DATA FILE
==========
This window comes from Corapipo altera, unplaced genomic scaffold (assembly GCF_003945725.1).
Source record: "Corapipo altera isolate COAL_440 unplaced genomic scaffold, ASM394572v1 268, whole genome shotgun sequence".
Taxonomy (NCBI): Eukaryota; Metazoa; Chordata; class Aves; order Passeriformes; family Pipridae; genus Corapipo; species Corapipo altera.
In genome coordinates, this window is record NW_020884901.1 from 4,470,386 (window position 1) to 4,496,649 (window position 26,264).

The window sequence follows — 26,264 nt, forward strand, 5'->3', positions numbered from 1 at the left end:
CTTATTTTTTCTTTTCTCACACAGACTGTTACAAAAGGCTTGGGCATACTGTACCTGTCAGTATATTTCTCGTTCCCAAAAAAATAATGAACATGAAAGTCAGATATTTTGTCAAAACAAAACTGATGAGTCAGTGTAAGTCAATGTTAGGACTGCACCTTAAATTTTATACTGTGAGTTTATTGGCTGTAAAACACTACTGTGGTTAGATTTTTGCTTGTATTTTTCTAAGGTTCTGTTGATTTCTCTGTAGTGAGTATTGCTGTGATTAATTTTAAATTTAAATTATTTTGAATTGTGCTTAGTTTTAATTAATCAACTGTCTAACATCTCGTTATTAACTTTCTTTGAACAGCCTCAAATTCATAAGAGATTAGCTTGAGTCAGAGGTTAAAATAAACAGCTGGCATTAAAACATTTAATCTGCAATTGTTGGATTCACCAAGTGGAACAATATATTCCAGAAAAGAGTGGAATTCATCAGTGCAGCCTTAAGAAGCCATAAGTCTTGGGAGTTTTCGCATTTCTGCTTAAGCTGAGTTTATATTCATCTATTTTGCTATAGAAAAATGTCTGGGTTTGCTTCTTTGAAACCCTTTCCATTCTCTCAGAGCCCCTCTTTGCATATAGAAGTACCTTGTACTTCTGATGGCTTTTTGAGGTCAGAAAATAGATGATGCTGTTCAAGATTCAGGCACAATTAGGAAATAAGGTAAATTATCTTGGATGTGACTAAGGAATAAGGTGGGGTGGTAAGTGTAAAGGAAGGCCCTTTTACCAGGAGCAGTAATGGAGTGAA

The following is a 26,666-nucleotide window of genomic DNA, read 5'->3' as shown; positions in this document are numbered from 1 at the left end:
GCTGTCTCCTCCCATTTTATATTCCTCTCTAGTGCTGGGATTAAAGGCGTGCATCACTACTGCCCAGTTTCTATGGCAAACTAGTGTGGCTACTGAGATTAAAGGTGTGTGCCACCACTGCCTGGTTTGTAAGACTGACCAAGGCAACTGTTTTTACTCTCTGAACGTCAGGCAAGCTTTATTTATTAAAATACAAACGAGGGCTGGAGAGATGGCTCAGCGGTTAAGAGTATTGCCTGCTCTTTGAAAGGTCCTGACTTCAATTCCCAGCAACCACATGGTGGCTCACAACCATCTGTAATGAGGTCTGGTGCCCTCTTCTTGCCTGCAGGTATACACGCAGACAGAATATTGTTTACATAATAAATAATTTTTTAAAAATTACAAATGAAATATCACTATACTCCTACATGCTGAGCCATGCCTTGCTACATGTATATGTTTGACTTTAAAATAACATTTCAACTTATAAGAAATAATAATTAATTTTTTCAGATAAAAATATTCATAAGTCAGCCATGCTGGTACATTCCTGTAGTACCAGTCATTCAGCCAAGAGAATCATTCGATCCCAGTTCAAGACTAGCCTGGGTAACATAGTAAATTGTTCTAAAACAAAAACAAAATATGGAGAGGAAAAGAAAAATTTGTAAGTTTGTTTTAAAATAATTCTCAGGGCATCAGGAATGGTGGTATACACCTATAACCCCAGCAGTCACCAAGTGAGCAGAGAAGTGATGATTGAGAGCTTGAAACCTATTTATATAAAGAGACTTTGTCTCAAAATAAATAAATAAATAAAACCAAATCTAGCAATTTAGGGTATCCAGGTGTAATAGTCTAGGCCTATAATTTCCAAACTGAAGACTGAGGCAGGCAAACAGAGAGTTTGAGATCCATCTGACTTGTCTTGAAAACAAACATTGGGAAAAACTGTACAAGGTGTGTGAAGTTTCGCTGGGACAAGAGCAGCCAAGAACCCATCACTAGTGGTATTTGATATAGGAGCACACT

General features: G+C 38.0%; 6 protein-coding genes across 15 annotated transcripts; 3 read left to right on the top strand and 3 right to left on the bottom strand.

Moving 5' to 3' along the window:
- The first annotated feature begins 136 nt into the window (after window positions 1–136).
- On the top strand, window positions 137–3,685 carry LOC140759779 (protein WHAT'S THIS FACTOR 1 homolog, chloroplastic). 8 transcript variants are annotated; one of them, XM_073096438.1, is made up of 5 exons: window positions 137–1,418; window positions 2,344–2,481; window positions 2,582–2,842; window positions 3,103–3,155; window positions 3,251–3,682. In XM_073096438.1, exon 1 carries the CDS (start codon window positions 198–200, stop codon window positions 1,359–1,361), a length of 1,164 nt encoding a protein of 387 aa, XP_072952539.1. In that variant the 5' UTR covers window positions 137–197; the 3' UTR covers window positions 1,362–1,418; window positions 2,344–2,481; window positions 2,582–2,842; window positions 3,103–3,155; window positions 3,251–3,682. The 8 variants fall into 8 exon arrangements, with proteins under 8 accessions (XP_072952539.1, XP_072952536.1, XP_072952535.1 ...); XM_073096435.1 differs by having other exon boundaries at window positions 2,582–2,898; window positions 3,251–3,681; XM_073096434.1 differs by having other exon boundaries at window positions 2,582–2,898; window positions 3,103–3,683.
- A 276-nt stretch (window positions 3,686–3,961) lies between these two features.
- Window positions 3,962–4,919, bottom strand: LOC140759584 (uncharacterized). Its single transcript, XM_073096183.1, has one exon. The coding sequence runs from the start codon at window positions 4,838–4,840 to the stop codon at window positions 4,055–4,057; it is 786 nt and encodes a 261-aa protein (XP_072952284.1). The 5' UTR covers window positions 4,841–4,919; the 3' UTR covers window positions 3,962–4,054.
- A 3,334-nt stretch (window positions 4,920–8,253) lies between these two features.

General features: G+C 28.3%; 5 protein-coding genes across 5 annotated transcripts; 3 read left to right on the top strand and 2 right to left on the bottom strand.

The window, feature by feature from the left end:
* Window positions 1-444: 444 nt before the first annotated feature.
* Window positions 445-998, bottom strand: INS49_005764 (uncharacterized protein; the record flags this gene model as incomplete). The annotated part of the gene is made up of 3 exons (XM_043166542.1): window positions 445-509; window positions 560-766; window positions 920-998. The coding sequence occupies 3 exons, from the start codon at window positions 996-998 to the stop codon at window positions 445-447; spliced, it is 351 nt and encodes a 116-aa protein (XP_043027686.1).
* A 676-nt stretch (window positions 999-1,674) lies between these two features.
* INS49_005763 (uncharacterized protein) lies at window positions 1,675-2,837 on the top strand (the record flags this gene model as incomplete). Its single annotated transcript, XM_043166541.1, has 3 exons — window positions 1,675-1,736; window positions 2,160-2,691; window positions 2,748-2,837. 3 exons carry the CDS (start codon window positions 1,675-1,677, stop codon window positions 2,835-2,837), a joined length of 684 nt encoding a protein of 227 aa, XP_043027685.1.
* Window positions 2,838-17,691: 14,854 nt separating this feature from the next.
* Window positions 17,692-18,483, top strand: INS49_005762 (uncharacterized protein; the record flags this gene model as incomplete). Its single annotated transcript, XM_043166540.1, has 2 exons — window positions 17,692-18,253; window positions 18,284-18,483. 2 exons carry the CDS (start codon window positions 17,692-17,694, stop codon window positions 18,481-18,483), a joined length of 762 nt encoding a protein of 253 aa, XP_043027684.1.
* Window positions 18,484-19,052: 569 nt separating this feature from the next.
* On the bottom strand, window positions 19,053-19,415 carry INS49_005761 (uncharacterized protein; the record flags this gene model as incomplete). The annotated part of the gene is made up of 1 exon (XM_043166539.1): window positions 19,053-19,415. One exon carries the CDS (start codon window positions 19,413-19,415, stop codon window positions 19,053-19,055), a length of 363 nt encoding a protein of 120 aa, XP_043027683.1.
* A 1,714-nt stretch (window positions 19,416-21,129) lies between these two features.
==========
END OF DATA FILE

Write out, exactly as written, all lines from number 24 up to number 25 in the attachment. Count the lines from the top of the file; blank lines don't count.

* Window positions 18,484-19,052: 569 nt separating this feature from the next.
* On the bottom strand, window positions 19,053-19,415 carry INS49_005761 (uncharacterized protein; the record flags this gene model as incomplete). The annotated part of the gene is made up of 1 exon (XM_043166539.1): window positions 19,053-19,415. One exon carries the CDS (start codon window positions 19,413-19,415, stop codon window positions 19,053-19,055), a length of 363 nt encoding a protein of 120 aa, XP_043027683.1.